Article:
But while the walks offer some alpine scenery, according to De Jong, “the further out you go, the more you’re rewarded.” That’s because both Whistler and Blackcomb provide an entry point into Garibaldi Provincial Park, which is “where the gems are found”. On Blackcomb Mountain, the complete 3.5-kilometre Decker Loop is “magnificent because of its high elevation and vistas”, says De Jong. “The Blackcomb side is considered a better trail system because of its gentleness.…The progression [of trails from easy to difficult] is perfect. It allows people to make decisions while they’re out there.” So if they’re getting tired, they can turn back.
Summer alpine flowers on Blackcomb's Lakeside Loop trail. Carolyn Ali photo.
I didn’t have time for the Decker Loop on my recent visit, but I thoroughly enjoyed the shorter, 2.2-kilometre Lakeside Loop on Blackcomb. The hike took us about two hours with many photo stops along the way, because the views were so arresting. We packed a lunch to eat at Blackcomb Lake—which is more like a large pond in August, but still pretty. The mix of snowy, grassy, and treed patches on the mountains across the valley offered a camouflage pattern of whites, browns, and greens. The panoramas included a slope covered in summer wildflowers (where I expected Heidi to skip past), dramatic views of the Tantalus mountains, and a look down on the Peak 2 Peak gondola that connects Whistler and Blackcomb across the valley, its red cars as small as ladybugs from this vantage point.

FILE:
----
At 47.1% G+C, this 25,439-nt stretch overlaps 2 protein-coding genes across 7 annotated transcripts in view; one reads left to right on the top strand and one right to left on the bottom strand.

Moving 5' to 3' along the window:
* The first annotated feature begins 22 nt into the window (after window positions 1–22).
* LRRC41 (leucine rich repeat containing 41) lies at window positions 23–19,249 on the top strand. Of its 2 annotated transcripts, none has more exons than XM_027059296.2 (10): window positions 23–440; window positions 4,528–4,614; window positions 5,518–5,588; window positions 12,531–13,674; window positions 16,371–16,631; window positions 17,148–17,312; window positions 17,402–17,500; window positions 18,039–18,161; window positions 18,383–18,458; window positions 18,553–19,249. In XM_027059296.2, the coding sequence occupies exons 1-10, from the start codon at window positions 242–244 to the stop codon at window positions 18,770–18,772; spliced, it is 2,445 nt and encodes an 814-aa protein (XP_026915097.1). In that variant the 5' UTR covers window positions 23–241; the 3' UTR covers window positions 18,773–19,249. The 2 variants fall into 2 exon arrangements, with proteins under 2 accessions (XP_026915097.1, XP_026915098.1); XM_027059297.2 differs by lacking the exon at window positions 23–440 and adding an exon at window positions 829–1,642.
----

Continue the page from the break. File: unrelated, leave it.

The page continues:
A sightseeing-hiking lift ticket includes unlimited rides on the Peak 2 Peak and all the operating chairlifts, so plan your day carefully to fit it all in. On Whistler, a short walk from the Roundhouse Lodge, the open-air Peak Express Chair is a must-do for its spectacular views of the valley. The lift takes you up to the 2,182-metre summit, where you can get a clear look at Black Tusk Mountain and pose with the iconic inukshuk.
The Peak Express gondola to the summit of Whistler Mountain offers outstanding open-air views. Carolyn Ali photo.